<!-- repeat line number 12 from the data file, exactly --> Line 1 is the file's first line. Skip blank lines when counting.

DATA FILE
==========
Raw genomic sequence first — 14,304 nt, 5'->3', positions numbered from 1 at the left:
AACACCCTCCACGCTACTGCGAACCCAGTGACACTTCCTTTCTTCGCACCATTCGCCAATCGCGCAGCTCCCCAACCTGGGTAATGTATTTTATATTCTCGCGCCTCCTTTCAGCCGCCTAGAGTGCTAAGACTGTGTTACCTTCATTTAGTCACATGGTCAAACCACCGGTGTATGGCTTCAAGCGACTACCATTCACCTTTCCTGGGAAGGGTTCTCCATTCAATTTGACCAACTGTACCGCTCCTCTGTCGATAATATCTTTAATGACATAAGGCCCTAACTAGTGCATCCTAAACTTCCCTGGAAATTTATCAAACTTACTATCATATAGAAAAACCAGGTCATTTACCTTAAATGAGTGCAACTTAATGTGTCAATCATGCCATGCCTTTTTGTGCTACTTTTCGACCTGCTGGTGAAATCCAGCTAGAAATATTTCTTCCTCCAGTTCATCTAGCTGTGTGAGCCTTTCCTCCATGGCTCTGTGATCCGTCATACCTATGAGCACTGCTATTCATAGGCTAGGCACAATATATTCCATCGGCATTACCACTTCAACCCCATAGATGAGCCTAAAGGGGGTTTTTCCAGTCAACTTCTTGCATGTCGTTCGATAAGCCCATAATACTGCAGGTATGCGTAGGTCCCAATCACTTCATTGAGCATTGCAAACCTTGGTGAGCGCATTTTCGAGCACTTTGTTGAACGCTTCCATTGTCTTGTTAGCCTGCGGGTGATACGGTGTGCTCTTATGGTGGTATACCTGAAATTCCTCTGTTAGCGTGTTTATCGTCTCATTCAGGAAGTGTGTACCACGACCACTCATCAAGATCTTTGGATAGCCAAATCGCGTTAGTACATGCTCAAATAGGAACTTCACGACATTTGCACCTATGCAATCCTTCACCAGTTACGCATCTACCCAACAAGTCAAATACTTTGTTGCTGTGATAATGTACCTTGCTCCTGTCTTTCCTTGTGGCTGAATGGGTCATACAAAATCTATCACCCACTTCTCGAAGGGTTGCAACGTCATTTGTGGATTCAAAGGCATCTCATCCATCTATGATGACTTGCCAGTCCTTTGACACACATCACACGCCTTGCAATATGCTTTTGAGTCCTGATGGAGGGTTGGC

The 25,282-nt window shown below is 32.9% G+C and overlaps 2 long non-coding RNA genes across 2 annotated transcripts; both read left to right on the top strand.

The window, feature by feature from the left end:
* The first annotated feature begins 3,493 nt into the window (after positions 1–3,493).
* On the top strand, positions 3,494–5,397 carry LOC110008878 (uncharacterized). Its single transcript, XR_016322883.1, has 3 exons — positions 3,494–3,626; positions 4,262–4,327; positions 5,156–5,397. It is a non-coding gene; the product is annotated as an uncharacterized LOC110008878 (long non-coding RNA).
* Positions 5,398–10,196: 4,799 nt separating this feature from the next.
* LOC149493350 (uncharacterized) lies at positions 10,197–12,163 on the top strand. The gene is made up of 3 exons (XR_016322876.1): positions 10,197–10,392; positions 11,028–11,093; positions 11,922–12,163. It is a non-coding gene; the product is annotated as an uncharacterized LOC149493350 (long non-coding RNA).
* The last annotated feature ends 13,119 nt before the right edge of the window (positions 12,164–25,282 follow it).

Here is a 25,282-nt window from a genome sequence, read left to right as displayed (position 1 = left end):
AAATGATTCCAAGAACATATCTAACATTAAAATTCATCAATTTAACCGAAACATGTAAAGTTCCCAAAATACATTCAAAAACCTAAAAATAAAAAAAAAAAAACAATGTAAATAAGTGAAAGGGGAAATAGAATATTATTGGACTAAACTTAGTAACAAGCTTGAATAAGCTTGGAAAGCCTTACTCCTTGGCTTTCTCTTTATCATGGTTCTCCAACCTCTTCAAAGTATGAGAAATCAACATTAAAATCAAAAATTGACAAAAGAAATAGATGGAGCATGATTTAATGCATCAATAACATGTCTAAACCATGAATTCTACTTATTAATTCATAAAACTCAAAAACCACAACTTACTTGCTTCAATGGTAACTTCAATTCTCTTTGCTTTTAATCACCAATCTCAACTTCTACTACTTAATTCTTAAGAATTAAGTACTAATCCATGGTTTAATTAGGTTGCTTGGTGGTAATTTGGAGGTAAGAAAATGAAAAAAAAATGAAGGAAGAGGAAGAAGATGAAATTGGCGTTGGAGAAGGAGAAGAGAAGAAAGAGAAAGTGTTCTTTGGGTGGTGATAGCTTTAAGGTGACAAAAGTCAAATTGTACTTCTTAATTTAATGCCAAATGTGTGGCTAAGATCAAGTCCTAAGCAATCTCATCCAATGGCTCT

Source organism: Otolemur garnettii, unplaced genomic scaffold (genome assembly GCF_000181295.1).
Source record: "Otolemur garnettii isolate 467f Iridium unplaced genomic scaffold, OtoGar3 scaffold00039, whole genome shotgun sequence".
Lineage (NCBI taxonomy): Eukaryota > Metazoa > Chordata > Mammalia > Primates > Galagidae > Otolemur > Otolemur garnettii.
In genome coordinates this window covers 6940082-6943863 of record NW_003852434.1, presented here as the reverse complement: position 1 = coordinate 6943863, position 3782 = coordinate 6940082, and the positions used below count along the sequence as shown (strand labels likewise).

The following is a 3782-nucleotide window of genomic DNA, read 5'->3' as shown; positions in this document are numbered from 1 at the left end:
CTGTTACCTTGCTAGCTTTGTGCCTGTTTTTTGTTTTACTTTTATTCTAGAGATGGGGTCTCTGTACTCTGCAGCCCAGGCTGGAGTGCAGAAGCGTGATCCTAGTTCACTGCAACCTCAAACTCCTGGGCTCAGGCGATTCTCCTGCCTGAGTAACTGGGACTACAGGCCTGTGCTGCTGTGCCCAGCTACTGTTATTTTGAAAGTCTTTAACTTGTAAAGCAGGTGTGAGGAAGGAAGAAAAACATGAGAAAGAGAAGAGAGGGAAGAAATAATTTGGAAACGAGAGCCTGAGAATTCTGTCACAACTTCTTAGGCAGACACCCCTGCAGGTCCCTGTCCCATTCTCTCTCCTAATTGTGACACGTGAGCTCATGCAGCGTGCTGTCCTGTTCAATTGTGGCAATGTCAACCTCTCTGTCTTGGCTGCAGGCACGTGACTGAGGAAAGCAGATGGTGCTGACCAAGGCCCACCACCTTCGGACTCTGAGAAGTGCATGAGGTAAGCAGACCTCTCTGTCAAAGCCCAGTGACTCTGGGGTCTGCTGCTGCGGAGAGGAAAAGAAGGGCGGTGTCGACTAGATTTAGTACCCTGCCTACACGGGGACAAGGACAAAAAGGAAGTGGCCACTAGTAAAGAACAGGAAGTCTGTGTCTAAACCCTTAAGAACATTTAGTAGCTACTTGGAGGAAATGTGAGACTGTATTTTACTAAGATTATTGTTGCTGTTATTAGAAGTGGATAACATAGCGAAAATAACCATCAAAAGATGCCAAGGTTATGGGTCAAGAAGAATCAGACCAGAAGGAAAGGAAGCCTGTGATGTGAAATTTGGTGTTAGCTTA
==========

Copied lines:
Source organism: Otolemur garnettii, unplaced genomic scaffold (genome assembly GCF_000181295.1).